Ann Hui On-wah has the distinguished honor of being one of the most critically acclaimed Hong Kong filmmakers and one of the most decorated directors of her generation. Born in Anshan, Liaoning province, Manchuria, in 1947, she later moved to Hong Kong, where she received her master’s in English and comparative literature from the University of Hong Kong. She then studied at the London Film School in 1972 before returning to Hong Kong. She became the assistant to Chinese director King Hu and quickly cut her teeth directing drama series and short documentaries. Hui made a name for herself when she began directing episodes of the television series Below the Lion Rock in 1972. She made her feature-length debut with the thriller The Secret (1979).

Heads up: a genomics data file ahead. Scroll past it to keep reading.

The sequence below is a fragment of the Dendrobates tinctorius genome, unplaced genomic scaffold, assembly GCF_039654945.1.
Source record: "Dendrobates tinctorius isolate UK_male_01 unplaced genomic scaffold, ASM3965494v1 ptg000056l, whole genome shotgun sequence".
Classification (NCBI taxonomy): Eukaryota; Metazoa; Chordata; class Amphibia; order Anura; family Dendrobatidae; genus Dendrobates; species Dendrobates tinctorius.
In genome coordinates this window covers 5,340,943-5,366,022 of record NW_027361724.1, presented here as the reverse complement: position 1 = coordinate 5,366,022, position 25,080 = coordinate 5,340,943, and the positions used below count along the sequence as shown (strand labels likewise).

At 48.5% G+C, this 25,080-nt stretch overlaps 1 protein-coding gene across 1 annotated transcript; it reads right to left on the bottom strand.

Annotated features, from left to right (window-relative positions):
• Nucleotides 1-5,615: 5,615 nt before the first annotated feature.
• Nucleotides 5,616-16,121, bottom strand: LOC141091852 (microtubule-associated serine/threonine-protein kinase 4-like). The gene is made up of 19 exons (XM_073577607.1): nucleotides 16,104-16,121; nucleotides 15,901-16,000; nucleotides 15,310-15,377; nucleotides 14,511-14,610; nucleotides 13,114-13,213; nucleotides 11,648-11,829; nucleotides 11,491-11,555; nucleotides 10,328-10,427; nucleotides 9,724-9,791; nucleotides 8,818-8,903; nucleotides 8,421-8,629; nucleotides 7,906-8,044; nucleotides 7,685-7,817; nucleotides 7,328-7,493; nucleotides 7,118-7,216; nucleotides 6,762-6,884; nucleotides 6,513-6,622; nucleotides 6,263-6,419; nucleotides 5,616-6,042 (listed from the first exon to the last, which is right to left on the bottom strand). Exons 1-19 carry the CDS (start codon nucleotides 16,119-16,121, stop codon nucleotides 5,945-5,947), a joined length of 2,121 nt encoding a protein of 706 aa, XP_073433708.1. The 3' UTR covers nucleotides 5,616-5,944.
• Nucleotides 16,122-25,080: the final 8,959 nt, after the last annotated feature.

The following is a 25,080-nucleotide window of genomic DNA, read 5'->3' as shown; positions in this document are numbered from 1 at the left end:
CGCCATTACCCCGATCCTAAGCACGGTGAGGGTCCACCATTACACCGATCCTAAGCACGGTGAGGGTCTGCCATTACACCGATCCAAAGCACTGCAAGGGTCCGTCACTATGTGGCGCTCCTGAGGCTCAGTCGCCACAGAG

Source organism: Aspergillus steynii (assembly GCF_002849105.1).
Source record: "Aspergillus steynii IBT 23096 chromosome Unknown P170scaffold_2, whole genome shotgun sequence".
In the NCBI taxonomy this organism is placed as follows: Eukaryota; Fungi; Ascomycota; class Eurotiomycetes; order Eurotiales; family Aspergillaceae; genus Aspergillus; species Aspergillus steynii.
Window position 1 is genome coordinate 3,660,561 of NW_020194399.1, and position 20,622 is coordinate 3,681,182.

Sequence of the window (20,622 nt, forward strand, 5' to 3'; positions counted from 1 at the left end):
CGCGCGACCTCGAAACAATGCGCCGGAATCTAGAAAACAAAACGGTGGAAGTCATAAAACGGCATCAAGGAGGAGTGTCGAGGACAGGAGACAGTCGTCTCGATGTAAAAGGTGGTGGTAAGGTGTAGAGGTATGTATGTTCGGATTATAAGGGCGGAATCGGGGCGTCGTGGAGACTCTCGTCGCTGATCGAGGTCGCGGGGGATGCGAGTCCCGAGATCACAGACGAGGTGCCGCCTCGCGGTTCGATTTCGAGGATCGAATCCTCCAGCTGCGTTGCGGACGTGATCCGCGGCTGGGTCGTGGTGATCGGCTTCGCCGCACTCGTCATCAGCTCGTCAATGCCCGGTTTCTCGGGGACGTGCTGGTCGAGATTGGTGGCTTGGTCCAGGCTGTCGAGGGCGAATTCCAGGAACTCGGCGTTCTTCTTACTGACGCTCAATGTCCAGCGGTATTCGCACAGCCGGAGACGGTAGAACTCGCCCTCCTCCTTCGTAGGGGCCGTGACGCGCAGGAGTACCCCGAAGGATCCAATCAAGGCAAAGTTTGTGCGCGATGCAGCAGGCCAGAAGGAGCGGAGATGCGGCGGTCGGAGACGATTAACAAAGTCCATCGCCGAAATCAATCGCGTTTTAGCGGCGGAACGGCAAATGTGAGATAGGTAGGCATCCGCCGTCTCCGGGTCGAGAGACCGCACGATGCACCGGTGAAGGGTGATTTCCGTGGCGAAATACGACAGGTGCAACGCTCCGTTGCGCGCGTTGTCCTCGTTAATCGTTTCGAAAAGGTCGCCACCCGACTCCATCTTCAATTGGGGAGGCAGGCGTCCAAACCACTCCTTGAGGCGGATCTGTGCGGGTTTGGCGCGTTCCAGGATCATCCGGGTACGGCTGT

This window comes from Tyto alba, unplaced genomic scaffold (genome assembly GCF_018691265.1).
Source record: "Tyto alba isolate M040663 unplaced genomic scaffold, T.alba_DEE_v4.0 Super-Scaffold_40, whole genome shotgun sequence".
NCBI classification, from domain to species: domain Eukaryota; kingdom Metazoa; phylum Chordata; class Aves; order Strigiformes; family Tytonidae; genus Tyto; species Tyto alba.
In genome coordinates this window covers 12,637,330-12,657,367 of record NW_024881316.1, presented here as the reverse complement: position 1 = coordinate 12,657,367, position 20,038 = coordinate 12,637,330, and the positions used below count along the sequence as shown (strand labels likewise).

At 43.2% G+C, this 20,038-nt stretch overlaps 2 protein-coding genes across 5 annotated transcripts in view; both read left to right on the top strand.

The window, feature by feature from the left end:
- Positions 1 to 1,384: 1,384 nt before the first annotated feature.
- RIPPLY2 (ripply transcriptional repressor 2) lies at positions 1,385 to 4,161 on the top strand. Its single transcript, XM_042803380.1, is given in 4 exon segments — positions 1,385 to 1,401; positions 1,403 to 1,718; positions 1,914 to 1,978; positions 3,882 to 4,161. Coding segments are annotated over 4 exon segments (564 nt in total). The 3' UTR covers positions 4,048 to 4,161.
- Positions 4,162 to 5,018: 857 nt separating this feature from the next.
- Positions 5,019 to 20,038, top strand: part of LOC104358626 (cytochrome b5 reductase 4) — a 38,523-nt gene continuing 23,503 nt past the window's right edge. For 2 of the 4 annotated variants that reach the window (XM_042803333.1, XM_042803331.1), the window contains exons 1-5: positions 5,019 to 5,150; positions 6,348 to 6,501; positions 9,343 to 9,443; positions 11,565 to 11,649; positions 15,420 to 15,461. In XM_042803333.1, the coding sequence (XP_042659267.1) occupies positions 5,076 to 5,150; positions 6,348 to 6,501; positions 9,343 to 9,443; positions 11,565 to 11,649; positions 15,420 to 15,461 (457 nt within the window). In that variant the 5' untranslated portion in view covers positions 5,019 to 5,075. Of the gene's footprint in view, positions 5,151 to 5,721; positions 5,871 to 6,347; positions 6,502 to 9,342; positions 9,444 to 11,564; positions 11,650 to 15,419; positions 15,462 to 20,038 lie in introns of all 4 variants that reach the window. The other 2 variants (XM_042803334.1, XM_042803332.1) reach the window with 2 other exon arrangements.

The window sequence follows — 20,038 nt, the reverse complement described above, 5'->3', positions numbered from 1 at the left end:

Throughout the next four decades, Hui helmed dozens of films centered around the theme of cultural displacement, family conflict and feminine perspectives and became notable in the Hong Kong New Wave movement. She produced her first film in 1994, Ho Yim’s The Day the Sun Turned Cold, and has since produced over a dozen films. Hui has won a myriad awards from around the world, and as of 2020 she has two films slated for release.